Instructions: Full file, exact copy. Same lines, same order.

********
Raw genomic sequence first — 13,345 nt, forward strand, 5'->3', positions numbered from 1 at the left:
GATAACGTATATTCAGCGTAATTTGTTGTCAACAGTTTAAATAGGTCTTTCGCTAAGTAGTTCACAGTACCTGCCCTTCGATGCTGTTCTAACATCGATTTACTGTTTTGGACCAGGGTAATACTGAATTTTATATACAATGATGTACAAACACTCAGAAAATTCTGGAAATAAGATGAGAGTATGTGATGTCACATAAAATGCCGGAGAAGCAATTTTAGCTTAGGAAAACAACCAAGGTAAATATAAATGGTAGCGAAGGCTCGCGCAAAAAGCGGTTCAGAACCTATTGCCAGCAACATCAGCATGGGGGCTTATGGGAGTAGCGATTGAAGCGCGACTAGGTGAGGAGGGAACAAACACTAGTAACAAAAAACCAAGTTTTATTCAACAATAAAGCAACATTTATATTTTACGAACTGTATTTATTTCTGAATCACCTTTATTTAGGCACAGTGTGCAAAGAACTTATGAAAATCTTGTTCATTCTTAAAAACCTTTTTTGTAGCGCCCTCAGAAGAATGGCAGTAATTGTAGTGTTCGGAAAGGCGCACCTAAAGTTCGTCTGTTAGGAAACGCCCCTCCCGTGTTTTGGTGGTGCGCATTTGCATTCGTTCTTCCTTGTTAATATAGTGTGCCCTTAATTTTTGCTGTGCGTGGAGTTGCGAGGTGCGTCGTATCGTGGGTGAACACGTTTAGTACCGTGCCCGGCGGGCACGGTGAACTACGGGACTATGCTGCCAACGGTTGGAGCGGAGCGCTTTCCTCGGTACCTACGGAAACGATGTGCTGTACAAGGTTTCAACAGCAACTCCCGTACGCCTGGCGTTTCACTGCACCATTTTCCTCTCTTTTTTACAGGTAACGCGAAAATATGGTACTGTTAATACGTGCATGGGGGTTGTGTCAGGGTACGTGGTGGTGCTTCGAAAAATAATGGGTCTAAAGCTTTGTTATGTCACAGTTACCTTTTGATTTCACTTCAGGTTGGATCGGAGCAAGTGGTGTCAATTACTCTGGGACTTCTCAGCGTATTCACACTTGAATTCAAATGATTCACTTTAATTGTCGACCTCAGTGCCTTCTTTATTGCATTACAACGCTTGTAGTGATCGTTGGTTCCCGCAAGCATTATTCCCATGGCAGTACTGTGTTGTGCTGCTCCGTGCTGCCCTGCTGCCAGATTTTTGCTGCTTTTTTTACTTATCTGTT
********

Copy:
Raw genomic sequence first — 13,345 nt, forward strand, 5'->3', positions numbered from 1 at the left:
GATAACGTATATTCAGCGTAATTTGTTGTCAACAGTTTAAATAGGTCTTTCGCTAAGTAGTTCACAGTACCTGCCCTTCGATGCTGTTCTAACATCGATTTACTGTTTTGGACCAGGGTAATACTGAATTTTATATACAATGATGTACAAACACTCAGAAAATTCTGGAAATAAGATGAGAGTATGTGATGTCACATAAAATGCCGGAGAAGCAATTTTAGCTTAGGAAAACAACCAAGGTAAATATAAATGGTAGCGAAGGCTCGCGCAAAAAGCGGTTCAGAACCTATTGCCAGCAACATCAGCATGGGGGCTTATGGGAGTAGCGATTGAAGCGCGACTAGGTGAGGAGGGAACAAACACTAGTAACAAAAAACCAAGTTTTATTCAACAATAAAGCAACATTTATATTTTACGAACTGTATTTATTTCTGAATCACCTTTATTTAGGCACAGTGTGCAAAGAACTTATGAAAATCTTGTTCATTCTTAAAAACCTTTTTTGTAGCGCCCTCAGAAGAATGGCAGTAATTGTAGTGTTCGGAAAGGCGCACCTAAAGTTCGTCTGTTAGGAAACGCCCCTCCCGTGTTTTGGTGGTGCGCATTTGCATTCGTTCTTCCTTGTTAATATAGTGTGCCCTTAATTTTTGCTGTGCGTGGAGTTGCGAGGTGCGTCGTATCGTGGGTGAACACGTTTAGTACCGTGCCCGGCGGGCACGGTGAACTACGGGACTATGCTGCCAACGGTTGGAGCGGAGCGCTTTCCTCGGTACCTACGGAAACGATGTGCTGTACAAGGTTTCAACAGCAACTCCCGTACGCCTGGCGTTTCACTGCACCATTTTCCTCTCTTTTTTACAGGTAACGCGAAAATATGGTACTGTTAATACGTGCATGGGGGTTGTGTCAGGGTACGTGGTGGTGCTTCGAAAAATAATGGGTCTAAAGCTTTGTTATGTCACAGTTACCTTTTGATTTCACTTCAGGTTGGATCGGAGCAAGTGGTGTCAATTACTCTGGGACTTCTCAGCGTATTCACACTTGAATTCAAATGATTCACTTTAATTGTCGACCTCAGTGCCTTCTTTATTGCATTACAACGCTTGTAGTGATCGTTGGTTCCCGCAAGCATTATTCCCATGGCAGTACTGTGTTGTGCTGCTCCGTGCTGCCCTGCTGCCAGATTTTTGCTGCTTTTTTTACTTATCTGTT